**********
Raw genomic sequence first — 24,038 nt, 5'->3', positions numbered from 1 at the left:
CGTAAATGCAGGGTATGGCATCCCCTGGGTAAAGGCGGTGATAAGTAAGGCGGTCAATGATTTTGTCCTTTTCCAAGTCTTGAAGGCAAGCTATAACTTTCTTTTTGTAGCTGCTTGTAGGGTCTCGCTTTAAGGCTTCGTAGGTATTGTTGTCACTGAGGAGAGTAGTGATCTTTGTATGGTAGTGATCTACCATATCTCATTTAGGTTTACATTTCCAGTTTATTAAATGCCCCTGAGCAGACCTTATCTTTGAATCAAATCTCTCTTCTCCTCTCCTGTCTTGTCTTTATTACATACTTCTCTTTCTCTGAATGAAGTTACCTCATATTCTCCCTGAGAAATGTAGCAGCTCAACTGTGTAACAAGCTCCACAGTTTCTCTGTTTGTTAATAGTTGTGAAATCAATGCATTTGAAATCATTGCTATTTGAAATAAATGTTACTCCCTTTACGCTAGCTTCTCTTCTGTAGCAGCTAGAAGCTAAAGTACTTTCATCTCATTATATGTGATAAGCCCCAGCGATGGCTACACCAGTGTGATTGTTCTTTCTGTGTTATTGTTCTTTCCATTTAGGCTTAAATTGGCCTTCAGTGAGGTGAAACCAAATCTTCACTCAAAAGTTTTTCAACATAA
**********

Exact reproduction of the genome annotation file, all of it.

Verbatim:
Raw genomic sequence first — 24,038 nt, 5'->3', positions numbered from 1 at the left:
CGTAAATGCAGGGTATGGCATCCCCTGGGTAAAGGCGGTGATAAGTAAGGCGGTCAATGATTTTGTCCTTTTCCAAGTCTTGAAGGCAAGCTATAACTTTCTTTTTGTAGCTGCTTGTAGGGTCTCGCTTTAAGGCTTCGTAGGTATTGTTGTCACTGAGGAGAGTAGTGATCTTTGTATGGTAGTGATCTACCATATCTCATTTAGGTTTACATTTCCAGTTTATTAAATGCCCCTGAGCAGACCTTATCTTTGAATCAAATCTCTCTTCTCCTCTCCTGTCTTGTCTTTATTACATACTTCTCTTTCTCTGAATGAAGTTACCTCATATTCTCCCTGAGAAATGTAGCAGCTCAACTGTGTAACAAGCTCCACAGTTTCTCTGTTTGTTAATAGTTGTGAAATCAATGCATTTGAAATCATTGCTATTTGAAATAAATGTTACTCCCTTTACGCTAGCTTCTCTTCTGTAGCAGCTAGAAGCTAAAGTACTTTCATCTCATTATATGTGATAAGCCCCAGCGATGGCTACACCAGTGTGATTGTTCTTTCTGTGTTATTGTTCTTTCCATTTAGGCTTAAATTGGCCTTCAGTGAGGTGAAACCAAATCTTCACTCAAAAGTTTTTCAACATAA